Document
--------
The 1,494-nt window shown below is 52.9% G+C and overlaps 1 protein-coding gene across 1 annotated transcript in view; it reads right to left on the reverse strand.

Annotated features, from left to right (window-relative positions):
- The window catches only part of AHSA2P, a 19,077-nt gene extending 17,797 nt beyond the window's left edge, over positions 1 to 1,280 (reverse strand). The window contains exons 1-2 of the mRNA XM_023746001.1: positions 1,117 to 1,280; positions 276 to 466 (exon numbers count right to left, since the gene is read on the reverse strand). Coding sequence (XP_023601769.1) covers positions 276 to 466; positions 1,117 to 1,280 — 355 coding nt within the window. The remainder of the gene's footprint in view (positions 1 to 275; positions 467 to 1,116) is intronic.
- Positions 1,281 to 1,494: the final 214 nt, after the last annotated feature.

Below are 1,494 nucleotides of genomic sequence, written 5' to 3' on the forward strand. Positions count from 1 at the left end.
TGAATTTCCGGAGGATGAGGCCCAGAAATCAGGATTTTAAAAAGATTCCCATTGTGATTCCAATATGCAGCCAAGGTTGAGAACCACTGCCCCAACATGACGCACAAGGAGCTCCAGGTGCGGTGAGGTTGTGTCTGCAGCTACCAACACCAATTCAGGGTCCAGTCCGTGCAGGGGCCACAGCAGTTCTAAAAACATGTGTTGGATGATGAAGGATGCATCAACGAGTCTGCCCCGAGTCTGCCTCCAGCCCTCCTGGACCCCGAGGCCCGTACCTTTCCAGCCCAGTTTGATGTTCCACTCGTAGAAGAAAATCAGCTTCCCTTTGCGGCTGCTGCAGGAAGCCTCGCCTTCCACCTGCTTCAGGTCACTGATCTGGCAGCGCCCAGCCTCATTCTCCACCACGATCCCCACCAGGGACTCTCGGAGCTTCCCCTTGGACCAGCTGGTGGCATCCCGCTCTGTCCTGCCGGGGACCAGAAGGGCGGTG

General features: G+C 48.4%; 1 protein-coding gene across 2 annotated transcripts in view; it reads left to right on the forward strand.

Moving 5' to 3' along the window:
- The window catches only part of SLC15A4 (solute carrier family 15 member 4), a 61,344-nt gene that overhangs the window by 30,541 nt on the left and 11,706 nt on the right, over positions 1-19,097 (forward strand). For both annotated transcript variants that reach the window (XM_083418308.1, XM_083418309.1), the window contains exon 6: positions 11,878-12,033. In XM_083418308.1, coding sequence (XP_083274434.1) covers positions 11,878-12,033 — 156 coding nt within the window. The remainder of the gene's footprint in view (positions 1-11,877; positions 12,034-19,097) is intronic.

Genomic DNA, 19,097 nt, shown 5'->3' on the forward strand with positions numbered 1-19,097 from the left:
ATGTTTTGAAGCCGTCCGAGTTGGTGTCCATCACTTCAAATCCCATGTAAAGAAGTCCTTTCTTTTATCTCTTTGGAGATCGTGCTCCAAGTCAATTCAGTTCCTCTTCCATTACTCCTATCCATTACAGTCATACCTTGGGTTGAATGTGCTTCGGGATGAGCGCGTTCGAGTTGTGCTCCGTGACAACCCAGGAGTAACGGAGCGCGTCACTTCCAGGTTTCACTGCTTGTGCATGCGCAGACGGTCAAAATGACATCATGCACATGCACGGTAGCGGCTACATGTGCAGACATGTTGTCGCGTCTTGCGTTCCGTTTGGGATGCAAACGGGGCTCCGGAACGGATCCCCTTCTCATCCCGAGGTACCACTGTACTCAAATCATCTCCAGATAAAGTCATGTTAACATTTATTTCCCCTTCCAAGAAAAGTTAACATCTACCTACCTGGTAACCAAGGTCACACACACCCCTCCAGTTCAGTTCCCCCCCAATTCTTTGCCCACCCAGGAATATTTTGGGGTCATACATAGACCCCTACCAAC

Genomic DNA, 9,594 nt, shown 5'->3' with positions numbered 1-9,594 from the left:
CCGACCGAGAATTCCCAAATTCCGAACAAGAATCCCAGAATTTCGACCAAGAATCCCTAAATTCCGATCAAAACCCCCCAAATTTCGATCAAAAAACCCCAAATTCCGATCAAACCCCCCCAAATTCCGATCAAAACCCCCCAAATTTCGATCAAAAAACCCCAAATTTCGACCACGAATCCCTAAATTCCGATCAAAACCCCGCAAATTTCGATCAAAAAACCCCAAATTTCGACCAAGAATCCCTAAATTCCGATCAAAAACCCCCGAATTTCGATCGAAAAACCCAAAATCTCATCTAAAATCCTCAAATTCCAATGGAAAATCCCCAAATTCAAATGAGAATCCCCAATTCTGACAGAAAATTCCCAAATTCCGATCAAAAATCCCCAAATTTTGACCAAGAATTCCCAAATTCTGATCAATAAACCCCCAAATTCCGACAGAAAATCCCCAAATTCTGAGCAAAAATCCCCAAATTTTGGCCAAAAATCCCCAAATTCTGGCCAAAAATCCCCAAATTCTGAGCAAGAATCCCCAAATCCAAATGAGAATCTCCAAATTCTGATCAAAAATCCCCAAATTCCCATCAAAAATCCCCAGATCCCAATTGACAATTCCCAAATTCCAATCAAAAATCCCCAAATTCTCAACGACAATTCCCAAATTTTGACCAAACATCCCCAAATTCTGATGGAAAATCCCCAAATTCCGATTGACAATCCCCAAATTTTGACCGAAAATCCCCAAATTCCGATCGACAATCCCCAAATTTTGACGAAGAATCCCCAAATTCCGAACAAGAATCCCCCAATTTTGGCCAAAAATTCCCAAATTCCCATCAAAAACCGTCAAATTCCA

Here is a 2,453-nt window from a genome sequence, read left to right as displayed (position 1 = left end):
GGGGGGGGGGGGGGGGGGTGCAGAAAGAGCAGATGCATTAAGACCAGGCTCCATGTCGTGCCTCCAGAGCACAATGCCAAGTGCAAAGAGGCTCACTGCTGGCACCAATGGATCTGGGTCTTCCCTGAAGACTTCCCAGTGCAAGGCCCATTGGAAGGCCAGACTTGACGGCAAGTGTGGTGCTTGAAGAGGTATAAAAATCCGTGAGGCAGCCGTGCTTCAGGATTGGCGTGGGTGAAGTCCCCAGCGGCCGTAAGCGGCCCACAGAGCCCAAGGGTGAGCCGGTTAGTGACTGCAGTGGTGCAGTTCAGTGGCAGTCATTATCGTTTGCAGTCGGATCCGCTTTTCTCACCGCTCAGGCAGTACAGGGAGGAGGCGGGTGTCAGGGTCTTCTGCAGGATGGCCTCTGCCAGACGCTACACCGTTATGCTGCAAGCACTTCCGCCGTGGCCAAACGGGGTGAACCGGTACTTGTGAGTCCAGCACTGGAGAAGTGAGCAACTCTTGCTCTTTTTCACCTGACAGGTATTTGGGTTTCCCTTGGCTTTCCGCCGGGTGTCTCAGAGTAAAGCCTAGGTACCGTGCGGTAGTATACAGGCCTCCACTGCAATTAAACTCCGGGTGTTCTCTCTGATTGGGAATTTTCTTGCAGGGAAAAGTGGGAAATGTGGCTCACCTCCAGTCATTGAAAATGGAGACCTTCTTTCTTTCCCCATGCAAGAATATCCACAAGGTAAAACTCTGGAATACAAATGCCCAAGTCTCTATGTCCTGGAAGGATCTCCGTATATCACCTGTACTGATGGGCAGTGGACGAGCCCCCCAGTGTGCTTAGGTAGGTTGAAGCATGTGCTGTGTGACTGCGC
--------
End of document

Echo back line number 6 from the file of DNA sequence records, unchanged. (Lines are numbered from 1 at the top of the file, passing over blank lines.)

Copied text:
TGAATTTCCGGAGGATGAGGCCCAGAAATCAGGATTTTAAAAAGATTCCCATTGTGATTCCAATATGCAGCCAAGGTTGAGAACCACTGCCCCAACATGACGCACAAGGAGCTCCAGGTGCGGTGAGGTTGTGTCTGCAGCTACCAACACCAATTCAGGGTCCAGTCCGTGCAGGGGCCACAGCAGTTCTAAAAACATGTGTTGGATGATGAAGGATGCATCAACGAGTCTGCCCCGAGTCTGCCTCCAGCCCTCCTGGACCCCGAGGCCCGTACCTTTCCAGCCCAGTTTGATGTTCCACTCGTAGAAGAAAATCAGCTTCCCTTTGCGGCTGCTGCAGGAAGCCTCGCCTTCCACCTGCTTCAGGTCACTGATCTGGCAGCGCCCAGCCTCATTCTCCACCACGATCCCCACCAGGGACTCTCGGAGCTTCCCCTTGGACCAGCTGGTGGCATCCCGCTCTGTCCTGCCGGGGACCAGAAGGGCGGTG